In the last few days, homeless shelters, food banks and other Louisville social-service providers have learned one of their funding streams has been zeroed out — for the first time in 27 years.
John Nevitt of Metro United Way sent an email on Friday alerting various agencies that Jefferson County did not receive any money from the Emergency Food and Shelter Board Program for the 2011-2012 fiscal year. That’s a half-million dollars gone. Poof. Nationally, the program has had 40 percent of its federal dollars slashed.
Nevitt thought this might trickle down into a 40 percent reduction in Jefferson County’s allotment. But, the way the program is set up, jurisdictions have to apply for the dollars every year. And it appears that this year, Metro Louisville’s poverty rate (12.4 percent) and unemployment rate (10.5 percent) were too low to qualify for assistance. Nevitt’s reaction?
“Perhaps on one hand that means we’re better off than other cities. But that’s certainly not what providers are telling me … the need is great.”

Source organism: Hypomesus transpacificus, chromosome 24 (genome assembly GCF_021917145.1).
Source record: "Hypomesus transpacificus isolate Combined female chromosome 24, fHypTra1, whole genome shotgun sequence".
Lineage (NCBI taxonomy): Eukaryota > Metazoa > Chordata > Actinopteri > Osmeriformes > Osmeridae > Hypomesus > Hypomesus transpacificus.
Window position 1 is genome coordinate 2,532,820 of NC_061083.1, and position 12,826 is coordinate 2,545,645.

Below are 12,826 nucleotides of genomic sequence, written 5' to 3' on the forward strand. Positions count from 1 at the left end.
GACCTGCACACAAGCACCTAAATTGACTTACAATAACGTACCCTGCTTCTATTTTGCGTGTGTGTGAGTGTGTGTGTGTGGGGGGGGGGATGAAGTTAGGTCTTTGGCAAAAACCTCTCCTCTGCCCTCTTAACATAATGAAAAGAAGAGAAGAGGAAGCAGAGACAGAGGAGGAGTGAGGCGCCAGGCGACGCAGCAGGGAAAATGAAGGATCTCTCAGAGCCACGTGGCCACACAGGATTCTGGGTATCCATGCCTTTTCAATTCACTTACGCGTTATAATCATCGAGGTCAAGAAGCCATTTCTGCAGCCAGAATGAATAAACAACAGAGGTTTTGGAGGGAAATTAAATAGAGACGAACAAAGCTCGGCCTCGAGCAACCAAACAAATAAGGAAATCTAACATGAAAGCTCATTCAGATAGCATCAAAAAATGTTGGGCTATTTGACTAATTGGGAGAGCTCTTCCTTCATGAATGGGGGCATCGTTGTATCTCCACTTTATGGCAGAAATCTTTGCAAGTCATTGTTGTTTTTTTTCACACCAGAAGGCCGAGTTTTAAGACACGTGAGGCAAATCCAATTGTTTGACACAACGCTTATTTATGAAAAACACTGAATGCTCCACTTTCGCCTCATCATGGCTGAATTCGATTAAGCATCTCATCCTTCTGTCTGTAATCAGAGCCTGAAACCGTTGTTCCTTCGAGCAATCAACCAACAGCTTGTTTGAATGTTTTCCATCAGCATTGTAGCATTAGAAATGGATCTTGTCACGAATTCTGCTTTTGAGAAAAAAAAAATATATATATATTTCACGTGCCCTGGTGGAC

Nevitt still is not clear on whether the formula the program’s used since 1983 has changed and, perhaps, that’s why suddenly Louisville is no longer eligible for funding. There is a small pot of money from the program — $259,825 — being set aside in case of emergency, but jurisdictions from around the state will compete for that.
Providers like St. Vincent de Paul, Wayside and Volunteers of America use the Emergency Food and Shelter Program funds to supplement other streams of revenue. It certainly isn’t the largest chunk of money they receive, but cuts are coming at them in all directions.
“I’m worried about the months ahead,” Nevitt says.